SmartCluster: Chain Cut and Chain Crop
Chain cut clusters can be created by SmartCluster. It uses a single cut to cut out a cluster of parts.
The use of chain cut reduces the number of pierces, thereby decreasing overall cut time. This leads to better plasma consumable life, and is especially beneficial for flame cutting where pierces are slow. Chain cutting is also less prone to parts tipping potentially causing tool crashes.
Between parts, there is a short segment joining the parts, but also the chain cut travelling in the other direction, apparently on top of each other. In theory the kerf left setting will separate the center lines of the two cuts such that their full kerf widths just touch. In practice there may be heat distortion, not perfectly square cuts and kerf errors that may leave some metal behind.
Bridge overlap gives us a way to control this.
No bridge overlap should sever the piece, however there is a chance that the movement of the plate during cutting could result in the parts being tagged together. Further, as shown in the above picture, there may be a slight blemish on some parts.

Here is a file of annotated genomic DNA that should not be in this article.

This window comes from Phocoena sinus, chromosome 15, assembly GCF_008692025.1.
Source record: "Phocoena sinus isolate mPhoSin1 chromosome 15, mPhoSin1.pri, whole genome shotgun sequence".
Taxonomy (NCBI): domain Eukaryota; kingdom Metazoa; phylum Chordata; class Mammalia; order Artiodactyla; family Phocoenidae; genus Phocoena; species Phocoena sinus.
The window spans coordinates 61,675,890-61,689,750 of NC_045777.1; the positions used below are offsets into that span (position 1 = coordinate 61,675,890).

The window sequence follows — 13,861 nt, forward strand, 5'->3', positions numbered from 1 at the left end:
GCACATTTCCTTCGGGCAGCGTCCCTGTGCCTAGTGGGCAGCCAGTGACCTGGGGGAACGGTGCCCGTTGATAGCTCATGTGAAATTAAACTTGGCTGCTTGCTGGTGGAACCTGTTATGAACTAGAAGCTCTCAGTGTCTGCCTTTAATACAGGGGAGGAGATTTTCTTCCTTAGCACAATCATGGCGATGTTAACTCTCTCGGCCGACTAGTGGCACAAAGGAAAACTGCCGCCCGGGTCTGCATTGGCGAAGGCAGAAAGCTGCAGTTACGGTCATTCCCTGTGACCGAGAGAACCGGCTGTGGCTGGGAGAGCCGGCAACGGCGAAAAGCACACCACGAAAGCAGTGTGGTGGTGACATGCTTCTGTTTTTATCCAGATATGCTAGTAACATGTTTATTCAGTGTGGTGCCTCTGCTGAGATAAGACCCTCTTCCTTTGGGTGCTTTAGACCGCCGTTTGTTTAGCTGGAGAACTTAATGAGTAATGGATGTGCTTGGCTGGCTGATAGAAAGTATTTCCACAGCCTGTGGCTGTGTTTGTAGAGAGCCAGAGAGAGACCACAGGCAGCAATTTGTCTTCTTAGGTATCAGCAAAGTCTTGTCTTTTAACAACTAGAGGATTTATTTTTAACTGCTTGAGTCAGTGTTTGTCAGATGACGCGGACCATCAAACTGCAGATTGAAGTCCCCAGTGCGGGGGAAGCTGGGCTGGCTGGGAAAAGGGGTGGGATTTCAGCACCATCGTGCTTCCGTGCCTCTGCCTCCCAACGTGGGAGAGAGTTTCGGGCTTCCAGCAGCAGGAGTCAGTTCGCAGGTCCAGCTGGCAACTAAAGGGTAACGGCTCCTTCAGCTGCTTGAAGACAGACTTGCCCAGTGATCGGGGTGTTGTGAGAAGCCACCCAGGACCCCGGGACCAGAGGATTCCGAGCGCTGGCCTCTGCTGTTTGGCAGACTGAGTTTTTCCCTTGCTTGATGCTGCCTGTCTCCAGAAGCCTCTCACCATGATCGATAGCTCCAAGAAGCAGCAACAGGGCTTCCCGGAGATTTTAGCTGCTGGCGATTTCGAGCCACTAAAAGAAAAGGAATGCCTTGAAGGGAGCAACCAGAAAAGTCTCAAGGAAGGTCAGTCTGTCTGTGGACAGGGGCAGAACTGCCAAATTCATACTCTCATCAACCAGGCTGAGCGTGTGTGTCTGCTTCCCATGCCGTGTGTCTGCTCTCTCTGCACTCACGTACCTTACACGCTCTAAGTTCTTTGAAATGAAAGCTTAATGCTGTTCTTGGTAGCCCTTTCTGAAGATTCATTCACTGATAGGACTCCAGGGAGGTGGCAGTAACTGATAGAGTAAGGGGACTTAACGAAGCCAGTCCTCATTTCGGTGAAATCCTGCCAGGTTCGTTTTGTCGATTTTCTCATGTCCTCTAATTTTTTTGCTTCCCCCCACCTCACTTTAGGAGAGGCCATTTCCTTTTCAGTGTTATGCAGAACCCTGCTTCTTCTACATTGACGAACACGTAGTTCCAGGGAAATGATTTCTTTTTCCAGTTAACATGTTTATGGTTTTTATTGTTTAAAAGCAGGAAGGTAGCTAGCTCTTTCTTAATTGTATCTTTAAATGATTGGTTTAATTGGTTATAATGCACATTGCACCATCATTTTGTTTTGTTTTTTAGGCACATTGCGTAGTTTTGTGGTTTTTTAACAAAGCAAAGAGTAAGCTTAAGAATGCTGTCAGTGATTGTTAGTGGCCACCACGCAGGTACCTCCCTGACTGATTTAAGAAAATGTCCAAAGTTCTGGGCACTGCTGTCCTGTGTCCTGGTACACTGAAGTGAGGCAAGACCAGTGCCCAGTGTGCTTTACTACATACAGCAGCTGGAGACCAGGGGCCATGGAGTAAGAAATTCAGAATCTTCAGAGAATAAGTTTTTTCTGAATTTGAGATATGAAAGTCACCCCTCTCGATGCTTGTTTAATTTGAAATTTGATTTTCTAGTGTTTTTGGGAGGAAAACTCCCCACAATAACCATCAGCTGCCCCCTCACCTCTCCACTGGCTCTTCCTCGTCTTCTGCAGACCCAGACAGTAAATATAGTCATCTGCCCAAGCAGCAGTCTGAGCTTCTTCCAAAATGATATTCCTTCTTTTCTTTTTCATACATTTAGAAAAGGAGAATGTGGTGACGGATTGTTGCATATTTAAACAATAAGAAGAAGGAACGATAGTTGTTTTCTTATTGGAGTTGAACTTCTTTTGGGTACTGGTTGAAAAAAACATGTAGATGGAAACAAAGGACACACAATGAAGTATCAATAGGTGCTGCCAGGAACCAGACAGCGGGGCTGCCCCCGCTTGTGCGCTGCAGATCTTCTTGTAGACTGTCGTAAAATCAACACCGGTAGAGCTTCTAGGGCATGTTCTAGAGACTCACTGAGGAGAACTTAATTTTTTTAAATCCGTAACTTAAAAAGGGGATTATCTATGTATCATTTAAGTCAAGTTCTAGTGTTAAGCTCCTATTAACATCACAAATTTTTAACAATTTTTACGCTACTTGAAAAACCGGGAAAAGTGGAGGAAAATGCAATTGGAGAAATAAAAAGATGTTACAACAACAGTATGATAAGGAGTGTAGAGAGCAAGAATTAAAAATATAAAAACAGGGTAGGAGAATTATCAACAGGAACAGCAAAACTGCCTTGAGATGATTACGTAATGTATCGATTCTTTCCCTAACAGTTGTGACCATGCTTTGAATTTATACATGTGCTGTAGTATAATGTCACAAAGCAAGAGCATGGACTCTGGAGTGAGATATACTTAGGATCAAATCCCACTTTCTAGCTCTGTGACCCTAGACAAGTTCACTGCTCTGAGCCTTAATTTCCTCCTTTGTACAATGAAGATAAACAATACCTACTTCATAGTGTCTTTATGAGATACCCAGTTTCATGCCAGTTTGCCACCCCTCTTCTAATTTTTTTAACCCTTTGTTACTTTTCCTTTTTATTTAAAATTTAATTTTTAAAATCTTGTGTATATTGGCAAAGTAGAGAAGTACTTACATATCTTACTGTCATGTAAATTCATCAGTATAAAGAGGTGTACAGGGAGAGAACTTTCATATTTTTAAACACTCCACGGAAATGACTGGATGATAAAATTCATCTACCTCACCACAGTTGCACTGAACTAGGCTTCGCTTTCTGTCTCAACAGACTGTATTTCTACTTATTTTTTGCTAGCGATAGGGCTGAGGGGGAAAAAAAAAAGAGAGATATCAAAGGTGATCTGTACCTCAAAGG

A positive bridge overlap ensures that the parts are fully severed as the kerf from the two cuts will overlap. This also means that there shouldn’t be blemishes on the parts. It still works well for flame cutting as the path does not completely overlap itself. A recommended value for this would be half of the kerf offset.
A negative bridge overlap does not sever the parts, rather it allows for the parts to remain tagged together and manually separated later.
This aligns the parts either left or right. The finishing length of the cut which severs the parts will also be on the selected side. It is recommended to align it left as the normal cutting sequence goes from right to left.
Chain crop is similar to chain cut, but it also severs the plate. This is especially useful for plate dragger style machines which move the plate (and any scrap skeleton) around in order to make cuts. Unlike chain cut which uses a single cut, chain crop has 2 cuts, the second of which severs the plate.
The alignment should normally be left as a normal cutting sequence goes from right to left, so a left crop line will cut off the skeleton to the right.